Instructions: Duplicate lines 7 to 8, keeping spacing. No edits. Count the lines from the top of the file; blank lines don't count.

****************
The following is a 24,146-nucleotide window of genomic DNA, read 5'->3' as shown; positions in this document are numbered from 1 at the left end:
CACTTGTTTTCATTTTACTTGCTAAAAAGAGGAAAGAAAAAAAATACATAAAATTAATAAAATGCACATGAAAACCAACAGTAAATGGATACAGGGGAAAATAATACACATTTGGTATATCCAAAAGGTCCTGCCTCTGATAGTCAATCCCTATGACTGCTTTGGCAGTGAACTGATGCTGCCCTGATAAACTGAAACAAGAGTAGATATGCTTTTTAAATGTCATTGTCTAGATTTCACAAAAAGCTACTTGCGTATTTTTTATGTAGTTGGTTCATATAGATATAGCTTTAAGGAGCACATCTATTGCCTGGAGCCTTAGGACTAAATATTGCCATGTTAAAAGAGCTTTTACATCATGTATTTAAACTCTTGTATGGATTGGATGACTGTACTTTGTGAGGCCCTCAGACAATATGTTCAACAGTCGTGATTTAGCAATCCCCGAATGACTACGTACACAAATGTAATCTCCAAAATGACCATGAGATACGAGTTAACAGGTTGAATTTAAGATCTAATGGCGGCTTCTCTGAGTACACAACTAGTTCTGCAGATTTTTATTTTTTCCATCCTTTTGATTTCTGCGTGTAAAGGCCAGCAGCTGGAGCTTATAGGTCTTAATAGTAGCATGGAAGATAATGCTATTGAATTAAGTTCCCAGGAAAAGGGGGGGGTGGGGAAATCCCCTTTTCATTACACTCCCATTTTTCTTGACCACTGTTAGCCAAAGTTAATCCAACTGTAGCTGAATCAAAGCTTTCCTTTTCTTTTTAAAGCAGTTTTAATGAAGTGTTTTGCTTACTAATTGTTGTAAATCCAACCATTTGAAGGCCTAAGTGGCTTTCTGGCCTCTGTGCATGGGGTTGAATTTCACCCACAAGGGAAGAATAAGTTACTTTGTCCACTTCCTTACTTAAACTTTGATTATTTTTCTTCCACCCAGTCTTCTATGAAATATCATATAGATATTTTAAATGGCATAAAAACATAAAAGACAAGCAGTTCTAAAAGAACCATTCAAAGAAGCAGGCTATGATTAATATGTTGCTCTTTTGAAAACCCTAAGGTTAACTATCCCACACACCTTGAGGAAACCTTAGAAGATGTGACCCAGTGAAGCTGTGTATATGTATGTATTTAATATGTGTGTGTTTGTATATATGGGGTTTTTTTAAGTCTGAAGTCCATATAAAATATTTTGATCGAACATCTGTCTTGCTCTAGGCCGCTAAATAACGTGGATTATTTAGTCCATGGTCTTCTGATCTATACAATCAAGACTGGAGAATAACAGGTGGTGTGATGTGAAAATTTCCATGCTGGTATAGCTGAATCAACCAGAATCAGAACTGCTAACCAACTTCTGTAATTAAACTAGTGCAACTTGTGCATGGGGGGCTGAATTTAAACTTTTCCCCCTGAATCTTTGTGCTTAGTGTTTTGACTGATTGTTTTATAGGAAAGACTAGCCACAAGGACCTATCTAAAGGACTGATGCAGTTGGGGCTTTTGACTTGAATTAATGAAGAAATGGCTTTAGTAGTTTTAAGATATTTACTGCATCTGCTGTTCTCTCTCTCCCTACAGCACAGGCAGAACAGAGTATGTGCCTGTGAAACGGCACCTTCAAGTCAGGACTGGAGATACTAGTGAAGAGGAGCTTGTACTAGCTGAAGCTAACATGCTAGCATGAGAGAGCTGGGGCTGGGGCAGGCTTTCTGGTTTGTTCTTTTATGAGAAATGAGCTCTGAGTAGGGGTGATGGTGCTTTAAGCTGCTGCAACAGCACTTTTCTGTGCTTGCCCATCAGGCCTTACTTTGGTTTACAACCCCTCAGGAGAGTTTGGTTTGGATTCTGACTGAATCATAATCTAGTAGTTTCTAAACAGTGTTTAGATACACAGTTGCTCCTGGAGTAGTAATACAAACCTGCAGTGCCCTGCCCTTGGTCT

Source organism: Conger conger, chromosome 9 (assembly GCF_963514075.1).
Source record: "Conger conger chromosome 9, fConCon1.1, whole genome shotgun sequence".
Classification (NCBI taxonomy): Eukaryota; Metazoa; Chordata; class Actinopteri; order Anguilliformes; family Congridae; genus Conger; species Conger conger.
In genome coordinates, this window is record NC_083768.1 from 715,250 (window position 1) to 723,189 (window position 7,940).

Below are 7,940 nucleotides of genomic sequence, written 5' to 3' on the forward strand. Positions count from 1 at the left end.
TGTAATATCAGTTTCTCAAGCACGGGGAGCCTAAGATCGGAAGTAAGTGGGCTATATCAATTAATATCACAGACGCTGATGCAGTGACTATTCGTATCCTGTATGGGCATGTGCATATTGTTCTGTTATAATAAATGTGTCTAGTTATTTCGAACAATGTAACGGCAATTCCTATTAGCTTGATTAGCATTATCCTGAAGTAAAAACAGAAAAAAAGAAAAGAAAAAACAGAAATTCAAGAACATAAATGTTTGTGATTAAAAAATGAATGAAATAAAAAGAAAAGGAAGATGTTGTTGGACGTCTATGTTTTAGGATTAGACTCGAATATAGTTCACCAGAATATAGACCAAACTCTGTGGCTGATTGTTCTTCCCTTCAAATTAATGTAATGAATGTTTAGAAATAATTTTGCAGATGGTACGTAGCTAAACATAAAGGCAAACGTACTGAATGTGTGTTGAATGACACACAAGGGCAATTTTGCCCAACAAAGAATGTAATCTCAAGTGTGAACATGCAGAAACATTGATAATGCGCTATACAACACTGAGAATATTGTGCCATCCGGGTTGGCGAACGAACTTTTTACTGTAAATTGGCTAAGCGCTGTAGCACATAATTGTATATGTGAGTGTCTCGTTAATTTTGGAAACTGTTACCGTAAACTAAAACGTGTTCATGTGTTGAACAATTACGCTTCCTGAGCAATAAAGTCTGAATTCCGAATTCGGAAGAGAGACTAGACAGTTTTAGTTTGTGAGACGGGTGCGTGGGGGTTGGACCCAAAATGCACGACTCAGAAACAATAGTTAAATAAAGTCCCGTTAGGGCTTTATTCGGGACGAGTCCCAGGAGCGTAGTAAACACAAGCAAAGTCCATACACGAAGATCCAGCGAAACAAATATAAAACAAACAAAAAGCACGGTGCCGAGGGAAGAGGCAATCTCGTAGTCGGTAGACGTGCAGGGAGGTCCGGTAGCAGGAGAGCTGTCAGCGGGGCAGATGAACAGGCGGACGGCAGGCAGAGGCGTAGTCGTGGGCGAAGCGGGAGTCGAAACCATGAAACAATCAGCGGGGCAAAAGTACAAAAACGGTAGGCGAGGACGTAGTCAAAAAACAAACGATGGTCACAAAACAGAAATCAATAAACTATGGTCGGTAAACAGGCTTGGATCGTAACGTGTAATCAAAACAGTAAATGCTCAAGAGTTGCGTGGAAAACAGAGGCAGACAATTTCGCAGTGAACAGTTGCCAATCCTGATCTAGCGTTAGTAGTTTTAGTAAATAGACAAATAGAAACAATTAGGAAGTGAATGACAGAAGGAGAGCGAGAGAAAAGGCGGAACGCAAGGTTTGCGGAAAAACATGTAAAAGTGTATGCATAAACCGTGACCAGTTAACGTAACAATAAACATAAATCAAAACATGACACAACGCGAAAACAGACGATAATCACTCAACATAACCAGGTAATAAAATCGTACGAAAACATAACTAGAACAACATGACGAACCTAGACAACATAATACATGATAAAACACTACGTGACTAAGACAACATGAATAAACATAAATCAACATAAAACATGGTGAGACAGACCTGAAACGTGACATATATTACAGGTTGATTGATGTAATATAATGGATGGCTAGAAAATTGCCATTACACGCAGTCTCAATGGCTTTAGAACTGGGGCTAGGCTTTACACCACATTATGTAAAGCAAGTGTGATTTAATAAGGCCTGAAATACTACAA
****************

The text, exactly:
Below are 7,940 nucleotides of genomic sequence, written 5' to 3' on the forward strand. Positions count from 1 at the left end.
TGTAATATCAGTTTCTCAAGCACGGGGAGCCTAAGATCGGAAGTAAGTGGGCTATATCAATTAATATCACAGACGCTGATGCAGTGACTATTCGTATCCTGTATGGGCATGTGCATATTGTTCTGTTATAATAAATGTGTCTAGTTATTTCGAACAATGTAACGGCAATTCCTATTAGCTTGATTAGCATTATCCTGAAGTAAAAACAGAAAAAAAGAAAAGAAAAAACAGAAATTCAAGAACATAAATGTTTGTGATTAAAAAATGAATGAAATAAAAAGAAAAGGAAGATGTTGTTGGACGTCTATGTTTTAGGATTAGACTCGAATATAGTTCACCAGAATATAGACCAAACTCTGTGGCTGATTGTTCTTCCCTTCAAATTAATGTAATGAATGTTTAGAAATAATTTTGCAGATGGTACGTAGCTAAACATAAAGGCAAACGTACTGAATGTGTGTTGAATGACACACAAGGGCAATTTTGCCCAACAAAGAATGTAATCTCAAGTGTGAACATGCAGAAACATTGATAATGCGCTATACAACACTGAGAATATTGTGCCATCCGGGTTGGCGAACGAACTTTTTACTGTAAATTGGCTAAGCGCTGTAGCACATAATTGTATATGTGAGTGTCTCGTTAATTTTGGAAACTGTTACCGTAAACTAAAACGTGTTCATGTGTTGAACAATTACGCTTCCTGAGCAATAAAGTCTGAATTCCGAATTCGGAAGAGAGACTAGACAGTTTTAGTTTGTGAGACGGGTGCGTGGGGGTTGGACCCAAAATGCACGACTCAGAAACAATAGTTAAATAAAGTCCCGTTAGGGCTTTATTCGGGACGAGTCCCAGGAGCGTAGTAAACACAAGCAAAGTCCATACACGAAGATCCAGCGAAACAAATATAAAACAAACAAAAAGCACGGTGCCGAGGGAAGAGGCAATCTCGTAGTCGGTAGACGTGCAGGGAGGTCCGGTAGCAGGAGAGCTGTCAGCGGGGCAGATGAACAGGCGGACGGCAGGCAGAGGCGTAGTCGTGGGCGAAGCGGGAGTCGAAACCATGAAACAATCAGCGGGGCAAAAGTACAAAAACGGTAGGCGAGGACGTAGTCAAAAAACAAACGATGGTCACAAAACAGAAATCAATAAACTATGGTCGGTAAACAGGCTTGGATCGTAACGTGTAATCAAAACAGTAAATGCTCAAGAGTTGCGTGGAAAACAGAGGCAGACAATTTCGCAGTGAACAGTTGCCAATCCTGATCTAGCGTTAGTAGTTTTAGTAAATAGACAAATAGAAACAATTAGGAAGTGAATGACAGAAGGAGAGCGAGAGAAAAGGCGGAACGCAAGGTTTGCGGAAAAACATGTAAAAGTGTATGCATAAACCGTGACCAGTTAACGTAACAATAAACATAAATCAAAACATGACACAACGCGAAAACAGACGATAATCACTCAACATAACCAGGTAATAAAATCGTACGAAAACATAACTAGAACAACATGACGAACCTAGACAACATAATACATGATAAAACACTACGTGACTAAGACAACATGAATAAACATAAATCAACATAAAACATGGTGAGACAGACCTGAAACGTGACATATATTACAGGTTGATTGATGTAATATAATGGATGGCTAGAAAATTGCCATTACACGCAGTCTCAATGGCTTTAGAACTGGGGCTAGGCTTTACACCACATTATGTAAAGCAAGTGTGATTTAATAAGGCCTGAAATACTACAA